Like a Fungi Phoenix, Morel Mushrooms Rise From the Ashes

The bumper crop is a welcome, if bittersweet, byproduct of last year’s devastating fires.

In the ashes of coniferous trees devastated by the fires of late 2017, the precious and tasty Morel mushroom springs forward in abundance. California chefs and fungi fanatics are foraging the delicious little wonders in quantities not seen in years.

According to Eater San Francisco, “Morels, whose scientific name is Morchella, are so highly valued because they’re foraged, not farmed: Their symbiotic relationship with trees is tough to replicate on a commercial scale. As to why they fruit after fires, Kabir Peay, an assistant professor of biology at Stanford, calls that phenomenon “a little bit of a mycological mystery.”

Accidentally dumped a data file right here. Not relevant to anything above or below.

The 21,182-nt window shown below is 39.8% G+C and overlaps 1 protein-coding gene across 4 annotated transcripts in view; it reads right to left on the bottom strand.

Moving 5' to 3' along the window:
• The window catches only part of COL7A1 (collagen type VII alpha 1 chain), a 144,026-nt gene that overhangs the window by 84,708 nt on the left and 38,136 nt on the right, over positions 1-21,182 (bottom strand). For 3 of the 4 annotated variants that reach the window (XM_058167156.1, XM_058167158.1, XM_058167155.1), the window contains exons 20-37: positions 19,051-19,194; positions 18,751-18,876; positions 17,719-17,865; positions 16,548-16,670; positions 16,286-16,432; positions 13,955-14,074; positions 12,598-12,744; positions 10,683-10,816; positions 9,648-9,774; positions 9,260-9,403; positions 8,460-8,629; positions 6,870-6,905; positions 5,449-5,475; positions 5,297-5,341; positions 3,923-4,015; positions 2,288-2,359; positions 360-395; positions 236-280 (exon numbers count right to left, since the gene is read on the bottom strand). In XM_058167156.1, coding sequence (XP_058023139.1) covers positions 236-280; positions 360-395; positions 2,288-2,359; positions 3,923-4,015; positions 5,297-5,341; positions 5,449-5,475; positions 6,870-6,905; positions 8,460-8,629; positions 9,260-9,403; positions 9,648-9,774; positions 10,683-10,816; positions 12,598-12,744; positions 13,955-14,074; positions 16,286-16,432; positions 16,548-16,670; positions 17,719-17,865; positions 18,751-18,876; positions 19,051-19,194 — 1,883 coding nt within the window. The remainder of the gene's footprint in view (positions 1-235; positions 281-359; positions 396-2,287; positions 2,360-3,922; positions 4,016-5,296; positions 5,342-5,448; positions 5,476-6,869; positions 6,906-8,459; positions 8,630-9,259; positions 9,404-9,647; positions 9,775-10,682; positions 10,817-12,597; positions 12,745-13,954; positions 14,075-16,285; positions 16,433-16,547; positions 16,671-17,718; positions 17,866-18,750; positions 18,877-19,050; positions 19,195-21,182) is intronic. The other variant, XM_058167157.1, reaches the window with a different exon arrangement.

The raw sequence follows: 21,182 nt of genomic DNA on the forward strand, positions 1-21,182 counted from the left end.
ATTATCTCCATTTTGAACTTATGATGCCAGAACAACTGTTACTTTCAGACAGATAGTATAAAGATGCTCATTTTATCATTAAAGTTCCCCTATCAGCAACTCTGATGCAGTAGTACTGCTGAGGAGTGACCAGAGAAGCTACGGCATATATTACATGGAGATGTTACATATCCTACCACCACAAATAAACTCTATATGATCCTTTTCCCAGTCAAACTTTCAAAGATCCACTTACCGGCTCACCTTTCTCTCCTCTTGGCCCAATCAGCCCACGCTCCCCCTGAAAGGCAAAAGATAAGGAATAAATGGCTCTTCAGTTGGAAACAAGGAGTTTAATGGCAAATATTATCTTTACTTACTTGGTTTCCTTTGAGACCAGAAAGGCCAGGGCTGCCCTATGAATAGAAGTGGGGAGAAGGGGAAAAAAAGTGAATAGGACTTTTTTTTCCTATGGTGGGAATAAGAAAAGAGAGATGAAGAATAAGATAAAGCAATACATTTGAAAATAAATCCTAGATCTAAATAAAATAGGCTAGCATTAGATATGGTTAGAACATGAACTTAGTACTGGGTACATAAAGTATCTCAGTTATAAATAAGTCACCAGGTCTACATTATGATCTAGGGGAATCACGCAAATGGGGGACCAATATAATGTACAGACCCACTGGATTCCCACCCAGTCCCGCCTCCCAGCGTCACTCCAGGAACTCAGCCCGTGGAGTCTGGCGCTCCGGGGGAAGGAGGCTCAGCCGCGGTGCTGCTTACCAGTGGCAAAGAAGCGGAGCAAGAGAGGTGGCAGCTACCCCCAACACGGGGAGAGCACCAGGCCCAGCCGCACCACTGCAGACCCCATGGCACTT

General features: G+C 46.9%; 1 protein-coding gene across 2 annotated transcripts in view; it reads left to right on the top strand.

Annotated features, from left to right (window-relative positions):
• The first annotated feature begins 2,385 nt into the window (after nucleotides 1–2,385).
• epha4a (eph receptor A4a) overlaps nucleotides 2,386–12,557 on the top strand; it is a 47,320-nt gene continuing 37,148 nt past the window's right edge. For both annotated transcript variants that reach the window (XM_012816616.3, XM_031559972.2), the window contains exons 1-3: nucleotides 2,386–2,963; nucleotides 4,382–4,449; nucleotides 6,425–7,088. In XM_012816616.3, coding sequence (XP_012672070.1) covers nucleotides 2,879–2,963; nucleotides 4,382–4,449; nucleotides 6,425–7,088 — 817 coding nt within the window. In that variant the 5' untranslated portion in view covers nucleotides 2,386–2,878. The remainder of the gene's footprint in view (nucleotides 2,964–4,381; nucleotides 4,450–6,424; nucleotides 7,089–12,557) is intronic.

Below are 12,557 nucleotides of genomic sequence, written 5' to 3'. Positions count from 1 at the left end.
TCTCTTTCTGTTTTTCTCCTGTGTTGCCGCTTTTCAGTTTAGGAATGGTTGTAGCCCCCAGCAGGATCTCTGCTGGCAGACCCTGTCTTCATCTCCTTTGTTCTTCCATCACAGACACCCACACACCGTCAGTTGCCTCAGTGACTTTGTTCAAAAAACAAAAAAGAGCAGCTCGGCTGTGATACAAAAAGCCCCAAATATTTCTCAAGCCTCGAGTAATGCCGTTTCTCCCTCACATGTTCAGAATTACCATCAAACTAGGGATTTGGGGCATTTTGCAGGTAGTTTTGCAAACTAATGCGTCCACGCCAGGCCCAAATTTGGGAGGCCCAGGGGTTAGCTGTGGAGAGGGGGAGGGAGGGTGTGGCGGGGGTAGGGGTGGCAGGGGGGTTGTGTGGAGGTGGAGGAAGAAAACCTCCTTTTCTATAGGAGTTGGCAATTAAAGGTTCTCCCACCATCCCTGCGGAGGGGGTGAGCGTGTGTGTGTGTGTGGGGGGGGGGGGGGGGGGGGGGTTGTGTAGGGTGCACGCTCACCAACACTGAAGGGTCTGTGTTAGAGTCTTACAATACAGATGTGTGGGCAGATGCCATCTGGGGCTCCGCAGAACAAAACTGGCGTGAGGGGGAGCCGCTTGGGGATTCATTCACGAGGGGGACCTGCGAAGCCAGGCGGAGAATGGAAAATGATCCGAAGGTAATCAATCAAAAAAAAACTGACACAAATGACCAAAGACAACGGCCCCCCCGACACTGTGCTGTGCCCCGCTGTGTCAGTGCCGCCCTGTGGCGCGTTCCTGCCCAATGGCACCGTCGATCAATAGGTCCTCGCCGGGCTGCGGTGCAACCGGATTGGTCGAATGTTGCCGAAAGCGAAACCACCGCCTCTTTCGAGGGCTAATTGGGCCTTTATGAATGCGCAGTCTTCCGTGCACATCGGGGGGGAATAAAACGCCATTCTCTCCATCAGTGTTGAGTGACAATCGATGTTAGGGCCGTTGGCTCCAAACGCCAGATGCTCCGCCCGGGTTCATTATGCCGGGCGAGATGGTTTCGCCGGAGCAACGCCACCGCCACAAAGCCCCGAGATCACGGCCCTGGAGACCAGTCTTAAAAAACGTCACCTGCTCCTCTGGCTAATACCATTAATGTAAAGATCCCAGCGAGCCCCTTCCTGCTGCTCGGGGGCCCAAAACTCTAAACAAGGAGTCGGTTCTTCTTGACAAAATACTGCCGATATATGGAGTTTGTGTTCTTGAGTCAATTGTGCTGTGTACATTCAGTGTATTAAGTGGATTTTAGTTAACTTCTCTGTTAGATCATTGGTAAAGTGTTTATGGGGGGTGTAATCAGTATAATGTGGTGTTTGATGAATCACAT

“Fungi will often reproduce either when things are really good, or really bad,” says Peay. “In a lot of cases when their resources are all used up, they’ll create new mushrooms to move on… to find new resources to eat.”

Read more about the Morels’ amazing year and where to find them here.

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